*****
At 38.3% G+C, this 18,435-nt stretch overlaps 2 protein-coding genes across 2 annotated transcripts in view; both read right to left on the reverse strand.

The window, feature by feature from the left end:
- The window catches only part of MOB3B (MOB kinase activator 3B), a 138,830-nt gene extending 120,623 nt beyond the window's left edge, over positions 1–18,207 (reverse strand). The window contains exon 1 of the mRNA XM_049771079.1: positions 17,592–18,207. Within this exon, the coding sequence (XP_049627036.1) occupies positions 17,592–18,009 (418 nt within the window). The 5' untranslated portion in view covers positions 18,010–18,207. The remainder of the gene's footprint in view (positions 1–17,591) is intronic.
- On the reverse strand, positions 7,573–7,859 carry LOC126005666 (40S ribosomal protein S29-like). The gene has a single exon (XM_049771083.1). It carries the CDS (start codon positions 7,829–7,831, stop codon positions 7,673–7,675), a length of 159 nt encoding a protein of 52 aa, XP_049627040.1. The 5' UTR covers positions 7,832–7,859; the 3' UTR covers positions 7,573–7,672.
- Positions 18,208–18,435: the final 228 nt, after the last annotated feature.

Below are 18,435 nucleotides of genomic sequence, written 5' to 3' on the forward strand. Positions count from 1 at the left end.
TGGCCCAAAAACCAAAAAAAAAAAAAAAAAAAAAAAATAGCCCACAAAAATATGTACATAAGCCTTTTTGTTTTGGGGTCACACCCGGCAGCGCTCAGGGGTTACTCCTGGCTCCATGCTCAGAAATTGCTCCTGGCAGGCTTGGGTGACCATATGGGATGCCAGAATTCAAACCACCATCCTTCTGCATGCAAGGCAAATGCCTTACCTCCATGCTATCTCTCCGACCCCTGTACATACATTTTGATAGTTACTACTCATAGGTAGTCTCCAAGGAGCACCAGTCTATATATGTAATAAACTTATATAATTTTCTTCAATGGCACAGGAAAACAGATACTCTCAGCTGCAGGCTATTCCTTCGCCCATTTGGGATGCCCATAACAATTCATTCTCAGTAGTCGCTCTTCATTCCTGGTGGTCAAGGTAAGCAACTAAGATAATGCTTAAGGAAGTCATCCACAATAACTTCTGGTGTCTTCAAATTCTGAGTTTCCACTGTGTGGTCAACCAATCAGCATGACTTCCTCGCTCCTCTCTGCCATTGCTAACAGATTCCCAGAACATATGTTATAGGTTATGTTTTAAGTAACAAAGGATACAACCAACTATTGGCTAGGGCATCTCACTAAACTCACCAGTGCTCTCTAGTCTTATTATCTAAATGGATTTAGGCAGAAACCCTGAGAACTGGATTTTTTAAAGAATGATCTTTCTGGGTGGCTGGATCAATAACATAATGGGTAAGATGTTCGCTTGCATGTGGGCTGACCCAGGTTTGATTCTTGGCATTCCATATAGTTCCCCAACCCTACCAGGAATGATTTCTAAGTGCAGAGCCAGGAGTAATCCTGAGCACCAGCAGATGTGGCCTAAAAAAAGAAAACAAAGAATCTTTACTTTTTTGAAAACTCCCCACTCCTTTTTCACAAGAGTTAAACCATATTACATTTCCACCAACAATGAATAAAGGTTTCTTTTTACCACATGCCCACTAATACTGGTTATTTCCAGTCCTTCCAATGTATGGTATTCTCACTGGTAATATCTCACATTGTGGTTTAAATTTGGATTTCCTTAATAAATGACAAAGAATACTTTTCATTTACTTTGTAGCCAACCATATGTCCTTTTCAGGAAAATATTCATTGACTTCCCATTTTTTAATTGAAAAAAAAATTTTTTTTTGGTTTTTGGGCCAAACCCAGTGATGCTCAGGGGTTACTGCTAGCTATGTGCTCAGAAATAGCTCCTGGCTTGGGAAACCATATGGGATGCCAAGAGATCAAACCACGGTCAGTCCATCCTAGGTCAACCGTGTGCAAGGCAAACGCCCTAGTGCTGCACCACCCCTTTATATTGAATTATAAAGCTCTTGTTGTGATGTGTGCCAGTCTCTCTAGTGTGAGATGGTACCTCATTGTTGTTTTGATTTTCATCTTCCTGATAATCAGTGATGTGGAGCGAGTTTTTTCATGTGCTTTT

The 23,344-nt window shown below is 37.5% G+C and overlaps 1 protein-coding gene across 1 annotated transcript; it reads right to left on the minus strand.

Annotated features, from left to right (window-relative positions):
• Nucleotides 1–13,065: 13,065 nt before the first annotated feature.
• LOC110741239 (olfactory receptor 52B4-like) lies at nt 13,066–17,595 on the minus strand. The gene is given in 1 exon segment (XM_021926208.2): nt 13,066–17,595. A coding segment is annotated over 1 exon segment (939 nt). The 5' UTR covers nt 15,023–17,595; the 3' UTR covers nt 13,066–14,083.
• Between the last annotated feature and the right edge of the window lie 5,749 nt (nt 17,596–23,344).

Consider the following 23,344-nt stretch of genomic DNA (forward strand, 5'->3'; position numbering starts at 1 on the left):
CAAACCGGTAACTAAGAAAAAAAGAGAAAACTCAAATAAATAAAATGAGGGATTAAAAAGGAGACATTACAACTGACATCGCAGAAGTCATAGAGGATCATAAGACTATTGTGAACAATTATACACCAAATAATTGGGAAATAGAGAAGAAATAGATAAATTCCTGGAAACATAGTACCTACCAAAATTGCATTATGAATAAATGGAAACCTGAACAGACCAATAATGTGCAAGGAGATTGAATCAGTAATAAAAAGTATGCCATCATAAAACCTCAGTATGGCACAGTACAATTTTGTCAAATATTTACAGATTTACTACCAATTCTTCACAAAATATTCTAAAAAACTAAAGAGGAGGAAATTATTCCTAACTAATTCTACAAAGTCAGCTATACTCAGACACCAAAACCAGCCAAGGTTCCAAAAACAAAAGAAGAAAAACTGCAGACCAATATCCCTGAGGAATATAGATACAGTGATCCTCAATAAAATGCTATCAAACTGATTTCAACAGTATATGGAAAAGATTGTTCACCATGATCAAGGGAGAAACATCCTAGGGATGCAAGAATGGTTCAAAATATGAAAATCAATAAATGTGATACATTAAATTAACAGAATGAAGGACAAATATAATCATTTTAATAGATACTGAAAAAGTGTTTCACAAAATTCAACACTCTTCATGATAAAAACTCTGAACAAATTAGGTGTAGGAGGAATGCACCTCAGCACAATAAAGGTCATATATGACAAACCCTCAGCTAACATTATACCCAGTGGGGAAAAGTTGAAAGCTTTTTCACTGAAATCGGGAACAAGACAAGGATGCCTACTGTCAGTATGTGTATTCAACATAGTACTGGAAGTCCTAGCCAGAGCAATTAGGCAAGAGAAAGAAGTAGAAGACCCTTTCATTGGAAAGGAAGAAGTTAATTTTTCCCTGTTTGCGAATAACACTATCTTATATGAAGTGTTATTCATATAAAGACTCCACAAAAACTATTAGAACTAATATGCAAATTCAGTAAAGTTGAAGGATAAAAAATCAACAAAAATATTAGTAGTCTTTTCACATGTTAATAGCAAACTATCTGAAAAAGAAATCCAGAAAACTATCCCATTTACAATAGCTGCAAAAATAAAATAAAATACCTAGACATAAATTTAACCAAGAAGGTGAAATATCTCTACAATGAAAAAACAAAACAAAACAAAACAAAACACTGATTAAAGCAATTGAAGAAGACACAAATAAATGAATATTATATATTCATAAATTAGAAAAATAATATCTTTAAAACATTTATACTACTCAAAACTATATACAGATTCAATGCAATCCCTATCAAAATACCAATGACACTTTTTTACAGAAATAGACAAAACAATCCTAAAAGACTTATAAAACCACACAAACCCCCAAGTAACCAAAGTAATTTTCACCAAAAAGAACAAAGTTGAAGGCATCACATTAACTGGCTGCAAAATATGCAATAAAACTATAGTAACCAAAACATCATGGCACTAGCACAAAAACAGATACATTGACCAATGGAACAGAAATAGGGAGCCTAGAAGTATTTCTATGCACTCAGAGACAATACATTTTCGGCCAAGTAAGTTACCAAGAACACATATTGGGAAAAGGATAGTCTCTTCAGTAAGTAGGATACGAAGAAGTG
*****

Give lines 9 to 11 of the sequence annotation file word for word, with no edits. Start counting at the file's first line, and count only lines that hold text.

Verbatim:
Annotated features, from left to right (window-relative positions):
• Nucleotides 1–13,065: 13,065 nt before the first annotated feature.
• LOC110741239 (olfactory receptor 52B4-like) lies at nt 13,066–17,595 on the minus strand. The gene is given in 1 exon segment (XM_021926208.2): nt 13,066–17,595. A coding segment is annotated over 1 exon segment (939 nt). The 5' UTR covers nt 15,023–17,595; the 3' UTR covers nt 13,066–14,083.